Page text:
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From 3.2, device-mapper contains an experimental persistent data library, a framework for storing metadata for device mapper targets. One of the first device-mapper targets to use the new infrastructure is dm-thin, which enables functions for thin provisioning of storage, allowing more storage to be exported than is actually present. Dm-thin also brings improved snapshot functionality, which makes more efficient use of storage space.


The writeback code now throttles programs which generate large volumes of data for writing to storage media more efficiently (e.g. 1, 2, 3, 4, 5). This should ensure that the system reacts to user interaction quickly and does not become overloaded by trying to cache large volumes of data, such as can occur with dd when writing to a very slow disk. In the release email for 3.2-rc1, Torvalds noted that, although these changes were very small, they had the potential to be noticed by all users. There are, however, still some situations in which, because the memory management is busy, the system appears to the user to be reacting slowly. Mel Gorman has developed changes (e.g. 1, 2), to fix a frequent problem relating to transparent huge pages (THP), background information on which can be found in this article.

With the help of the new CFS bandwidth controller and the control groups (cgroups) infrastructure, it is now possible to cap process group CPU time. One use case of this is to permit cloud operators to ensure that users are not able to consume more CPU resources than they have paid for (e.g. 1, documentation). The kernel now tries to mark itself as TAINT_OOT_MODULE (tainted: out of tree module) when it loads modules which are not part of the official Linux kernel. This will enable developers looking at bug reports to quickly recognise that they are dealing with such an environment. Out of tree modules have a bad reputation in kernel circles and can occasionally cause problems in areas which at first glance appear to have little to do with them.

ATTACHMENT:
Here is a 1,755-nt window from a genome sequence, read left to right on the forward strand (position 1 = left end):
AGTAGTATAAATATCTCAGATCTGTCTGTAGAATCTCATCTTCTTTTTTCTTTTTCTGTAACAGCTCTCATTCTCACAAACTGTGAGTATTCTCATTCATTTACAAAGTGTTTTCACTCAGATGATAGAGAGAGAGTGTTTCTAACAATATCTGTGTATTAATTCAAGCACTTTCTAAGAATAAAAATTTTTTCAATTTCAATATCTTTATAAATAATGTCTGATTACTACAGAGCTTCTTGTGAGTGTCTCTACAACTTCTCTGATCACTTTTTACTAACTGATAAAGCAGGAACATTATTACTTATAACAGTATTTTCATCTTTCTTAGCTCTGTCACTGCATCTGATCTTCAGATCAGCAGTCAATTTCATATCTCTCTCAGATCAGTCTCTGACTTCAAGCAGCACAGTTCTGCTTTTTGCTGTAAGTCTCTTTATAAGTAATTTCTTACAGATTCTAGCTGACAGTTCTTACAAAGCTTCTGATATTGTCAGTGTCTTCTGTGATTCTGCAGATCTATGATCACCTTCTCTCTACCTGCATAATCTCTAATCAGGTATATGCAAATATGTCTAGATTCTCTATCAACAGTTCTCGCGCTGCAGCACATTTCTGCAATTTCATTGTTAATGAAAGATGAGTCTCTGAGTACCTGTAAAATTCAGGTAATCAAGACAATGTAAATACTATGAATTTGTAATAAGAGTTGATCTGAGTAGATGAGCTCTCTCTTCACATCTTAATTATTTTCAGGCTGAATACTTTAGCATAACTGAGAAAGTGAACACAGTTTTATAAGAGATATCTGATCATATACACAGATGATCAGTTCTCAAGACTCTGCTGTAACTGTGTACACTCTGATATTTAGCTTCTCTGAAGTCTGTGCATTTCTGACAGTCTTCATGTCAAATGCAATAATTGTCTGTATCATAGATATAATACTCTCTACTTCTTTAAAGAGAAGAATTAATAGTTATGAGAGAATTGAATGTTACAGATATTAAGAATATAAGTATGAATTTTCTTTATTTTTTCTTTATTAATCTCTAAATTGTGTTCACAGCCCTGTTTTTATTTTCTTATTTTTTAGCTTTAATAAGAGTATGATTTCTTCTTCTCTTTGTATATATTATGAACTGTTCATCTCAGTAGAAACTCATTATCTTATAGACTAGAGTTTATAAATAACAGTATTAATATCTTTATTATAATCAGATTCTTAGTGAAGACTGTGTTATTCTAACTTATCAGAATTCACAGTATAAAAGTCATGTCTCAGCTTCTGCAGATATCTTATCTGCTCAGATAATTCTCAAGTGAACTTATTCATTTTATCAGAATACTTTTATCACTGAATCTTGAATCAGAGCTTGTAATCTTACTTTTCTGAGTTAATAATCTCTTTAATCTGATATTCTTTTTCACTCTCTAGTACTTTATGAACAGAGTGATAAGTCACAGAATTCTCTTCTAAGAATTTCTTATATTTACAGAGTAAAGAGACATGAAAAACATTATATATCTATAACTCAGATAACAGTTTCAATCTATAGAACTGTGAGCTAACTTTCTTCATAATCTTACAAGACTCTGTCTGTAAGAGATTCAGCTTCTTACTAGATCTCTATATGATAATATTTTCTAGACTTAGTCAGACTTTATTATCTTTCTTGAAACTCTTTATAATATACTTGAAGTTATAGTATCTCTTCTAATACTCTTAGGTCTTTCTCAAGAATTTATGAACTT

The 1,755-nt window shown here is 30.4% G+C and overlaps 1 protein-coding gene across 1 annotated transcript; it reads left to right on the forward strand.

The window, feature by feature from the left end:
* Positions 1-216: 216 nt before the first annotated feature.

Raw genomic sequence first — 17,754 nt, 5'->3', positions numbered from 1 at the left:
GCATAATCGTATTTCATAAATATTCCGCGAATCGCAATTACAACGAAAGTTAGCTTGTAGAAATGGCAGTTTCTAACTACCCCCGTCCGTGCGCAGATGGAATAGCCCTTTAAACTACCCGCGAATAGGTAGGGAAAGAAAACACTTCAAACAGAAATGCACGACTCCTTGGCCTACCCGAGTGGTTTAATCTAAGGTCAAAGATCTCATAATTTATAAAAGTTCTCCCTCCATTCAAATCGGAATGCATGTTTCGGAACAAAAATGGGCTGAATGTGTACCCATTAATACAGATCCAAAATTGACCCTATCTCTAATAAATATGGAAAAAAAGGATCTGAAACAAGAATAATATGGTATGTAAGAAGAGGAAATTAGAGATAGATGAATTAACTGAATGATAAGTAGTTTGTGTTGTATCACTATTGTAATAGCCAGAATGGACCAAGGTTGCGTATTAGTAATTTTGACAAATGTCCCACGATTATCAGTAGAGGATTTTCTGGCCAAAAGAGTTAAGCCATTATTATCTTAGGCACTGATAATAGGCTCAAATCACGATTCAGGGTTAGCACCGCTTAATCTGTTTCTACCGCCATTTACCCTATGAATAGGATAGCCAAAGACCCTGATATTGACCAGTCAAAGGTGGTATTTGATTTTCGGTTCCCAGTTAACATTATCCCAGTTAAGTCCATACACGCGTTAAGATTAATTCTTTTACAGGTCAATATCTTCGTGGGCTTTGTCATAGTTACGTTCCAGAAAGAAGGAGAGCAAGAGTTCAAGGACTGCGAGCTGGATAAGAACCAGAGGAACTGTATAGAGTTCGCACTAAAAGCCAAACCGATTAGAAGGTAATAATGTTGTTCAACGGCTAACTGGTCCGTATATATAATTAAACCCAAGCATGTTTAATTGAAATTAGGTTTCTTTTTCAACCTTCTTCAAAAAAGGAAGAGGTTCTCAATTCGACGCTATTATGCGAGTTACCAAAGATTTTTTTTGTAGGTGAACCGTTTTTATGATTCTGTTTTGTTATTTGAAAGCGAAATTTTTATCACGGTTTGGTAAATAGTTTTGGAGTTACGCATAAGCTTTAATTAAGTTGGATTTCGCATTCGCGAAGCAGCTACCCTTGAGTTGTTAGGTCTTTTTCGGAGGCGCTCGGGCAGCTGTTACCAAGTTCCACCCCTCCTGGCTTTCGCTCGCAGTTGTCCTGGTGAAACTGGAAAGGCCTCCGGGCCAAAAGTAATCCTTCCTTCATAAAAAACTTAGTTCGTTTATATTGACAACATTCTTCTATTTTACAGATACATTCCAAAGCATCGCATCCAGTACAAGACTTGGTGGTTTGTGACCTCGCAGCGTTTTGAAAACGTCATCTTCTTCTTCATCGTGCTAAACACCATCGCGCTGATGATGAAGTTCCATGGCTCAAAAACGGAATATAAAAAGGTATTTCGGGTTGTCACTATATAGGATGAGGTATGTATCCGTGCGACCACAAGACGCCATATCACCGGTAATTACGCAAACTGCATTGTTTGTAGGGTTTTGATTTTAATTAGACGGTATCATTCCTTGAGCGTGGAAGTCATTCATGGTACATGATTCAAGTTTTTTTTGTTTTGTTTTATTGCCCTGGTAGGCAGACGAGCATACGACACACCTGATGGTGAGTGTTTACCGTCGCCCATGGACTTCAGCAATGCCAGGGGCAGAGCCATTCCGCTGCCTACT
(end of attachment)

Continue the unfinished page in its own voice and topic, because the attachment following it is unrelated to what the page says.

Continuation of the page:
In combination with a TPM, the extended verification module (EVM) (merged in Linux 3.2) is now able to detect modifications to system files, thus ensuring that malicious code is not loaded on booting. The clock source driver for Microsoft's Hyper-V virtualisation technology has moved from the staging area to the x86 architecture code. With Microsoft programmers having made numerous improvements, various other drivers for core Hyper-V technologies have also managed to leave the staging directory. The Hyper-V drivers for emulated mouse, network and storage hardware will remain in the staging area for the time being, but will probably move for 3.3.


Various patches (e.g. 1) allow Linux 3.2 to avoid the effects of an L1 instruction cache peculiarity in AMD's Bulldozer processors that can cause performance losses in certain situations. These patches have also been submitted for the series 3.0 and 3.1 stable kernels (1, 2), but haven't yet been integrated there yet.

Linux now supports Qualcomm's Hexagon CPU architecture (e.g. 1, 2). Also newly supported is the upcoming Ivy Bridge platform's random number generator, which can be addressed via the RDRAND x86 instruction (1, 2).

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